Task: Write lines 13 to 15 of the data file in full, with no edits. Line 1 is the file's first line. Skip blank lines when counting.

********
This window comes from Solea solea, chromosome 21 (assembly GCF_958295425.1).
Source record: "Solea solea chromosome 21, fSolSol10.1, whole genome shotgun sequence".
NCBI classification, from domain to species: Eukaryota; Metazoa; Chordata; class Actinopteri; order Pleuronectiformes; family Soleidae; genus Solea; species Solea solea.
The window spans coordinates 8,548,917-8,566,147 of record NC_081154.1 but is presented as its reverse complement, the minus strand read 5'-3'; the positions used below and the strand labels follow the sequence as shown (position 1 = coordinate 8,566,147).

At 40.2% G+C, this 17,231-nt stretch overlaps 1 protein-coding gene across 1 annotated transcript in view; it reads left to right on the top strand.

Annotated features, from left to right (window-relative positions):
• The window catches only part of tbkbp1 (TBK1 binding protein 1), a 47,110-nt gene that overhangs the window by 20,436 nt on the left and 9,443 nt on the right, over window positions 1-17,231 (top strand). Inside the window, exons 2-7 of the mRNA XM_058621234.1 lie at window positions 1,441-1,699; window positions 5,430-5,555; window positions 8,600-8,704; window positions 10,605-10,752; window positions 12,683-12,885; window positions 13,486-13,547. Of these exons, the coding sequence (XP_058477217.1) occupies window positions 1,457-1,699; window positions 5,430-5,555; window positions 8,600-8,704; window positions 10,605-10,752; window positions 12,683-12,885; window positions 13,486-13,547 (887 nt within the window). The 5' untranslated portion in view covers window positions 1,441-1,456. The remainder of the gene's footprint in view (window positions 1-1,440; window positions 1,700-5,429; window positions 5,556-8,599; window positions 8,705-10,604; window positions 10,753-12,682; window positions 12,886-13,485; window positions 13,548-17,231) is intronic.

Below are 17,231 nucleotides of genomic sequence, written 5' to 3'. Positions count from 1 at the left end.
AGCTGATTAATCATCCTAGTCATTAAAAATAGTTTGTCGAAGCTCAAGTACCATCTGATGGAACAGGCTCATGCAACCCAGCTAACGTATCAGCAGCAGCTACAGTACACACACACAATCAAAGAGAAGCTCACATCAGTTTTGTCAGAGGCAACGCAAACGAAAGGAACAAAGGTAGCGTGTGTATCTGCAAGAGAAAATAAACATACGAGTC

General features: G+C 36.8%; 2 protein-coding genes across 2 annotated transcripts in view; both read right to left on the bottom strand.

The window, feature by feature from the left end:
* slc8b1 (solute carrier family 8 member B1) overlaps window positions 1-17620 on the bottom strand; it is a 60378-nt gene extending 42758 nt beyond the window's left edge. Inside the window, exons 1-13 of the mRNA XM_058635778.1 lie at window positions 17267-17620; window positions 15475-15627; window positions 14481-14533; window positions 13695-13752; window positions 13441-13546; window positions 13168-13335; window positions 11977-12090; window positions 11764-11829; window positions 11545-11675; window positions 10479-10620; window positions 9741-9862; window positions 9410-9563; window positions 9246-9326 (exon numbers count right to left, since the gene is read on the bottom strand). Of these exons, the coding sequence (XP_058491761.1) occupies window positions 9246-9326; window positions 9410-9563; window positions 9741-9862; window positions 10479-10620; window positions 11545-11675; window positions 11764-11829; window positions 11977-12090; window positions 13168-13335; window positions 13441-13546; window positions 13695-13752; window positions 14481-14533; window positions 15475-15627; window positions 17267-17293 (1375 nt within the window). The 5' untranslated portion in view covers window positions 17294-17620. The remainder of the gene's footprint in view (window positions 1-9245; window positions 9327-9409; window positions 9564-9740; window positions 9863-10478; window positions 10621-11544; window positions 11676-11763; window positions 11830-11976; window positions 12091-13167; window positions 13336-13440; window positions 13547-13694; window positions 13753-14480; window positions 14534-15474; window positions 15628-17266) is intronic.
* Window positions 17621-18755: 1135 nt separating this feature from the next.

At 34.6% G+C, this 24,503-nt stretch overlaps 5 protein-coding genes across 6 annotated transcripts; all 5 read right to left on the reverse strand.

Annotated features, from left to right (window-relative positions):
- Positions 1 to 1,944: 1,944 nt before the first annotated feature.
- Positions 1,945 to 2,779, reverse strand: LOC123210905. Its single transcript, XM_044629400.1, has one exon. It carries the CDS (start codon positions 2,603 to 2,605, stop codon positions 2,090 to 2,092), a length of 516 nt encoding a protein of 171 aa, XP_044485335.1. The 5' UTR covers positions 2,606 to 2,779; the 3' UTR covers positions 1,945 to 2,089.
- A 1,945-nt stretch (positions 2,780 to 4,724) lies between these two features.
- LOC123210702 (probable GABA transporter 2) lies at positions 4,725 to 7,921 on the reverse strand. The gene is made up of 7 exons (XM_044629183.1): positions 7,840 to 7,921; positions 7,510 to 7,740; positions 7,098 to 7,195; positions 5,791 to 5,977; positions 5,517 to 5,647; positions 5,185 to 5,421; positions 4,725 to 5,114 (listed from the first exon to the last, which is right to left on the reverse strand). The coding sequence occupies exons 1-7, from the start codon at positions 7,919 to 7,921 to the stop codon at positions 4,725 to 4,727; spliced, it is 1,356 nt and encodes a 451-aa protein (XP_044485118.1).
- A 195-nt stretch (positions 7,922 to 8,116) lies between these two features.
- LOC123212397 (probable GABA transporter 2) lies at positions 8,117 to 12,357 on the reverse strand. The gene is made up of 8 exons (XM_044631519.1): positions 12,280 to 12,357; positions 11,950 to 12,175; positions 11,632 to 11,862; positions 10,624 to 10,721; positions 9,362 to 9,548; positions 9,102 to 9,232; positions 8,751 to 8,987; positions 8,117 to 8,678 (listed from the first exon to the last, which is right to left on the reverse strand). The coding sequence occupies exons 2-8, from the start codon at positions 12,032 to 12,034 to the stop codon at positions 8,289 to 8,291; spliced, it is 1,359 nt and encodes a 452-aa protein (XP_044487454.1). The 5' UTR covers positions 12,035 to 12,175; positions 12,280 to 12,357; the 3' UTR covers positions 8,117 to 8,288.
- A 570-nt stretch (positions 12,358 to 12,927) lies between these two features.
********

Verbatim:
* Window positions 17621-18755: 1135 nt separating this feature from the next.

At 34.6% G+C, this 24,503-nt stretch overlaps 5 protein-coding genes across 6 annotated transcripts; all 5 read right to left on the reverse strand.

Annotated features, from left to right (window-relative positions):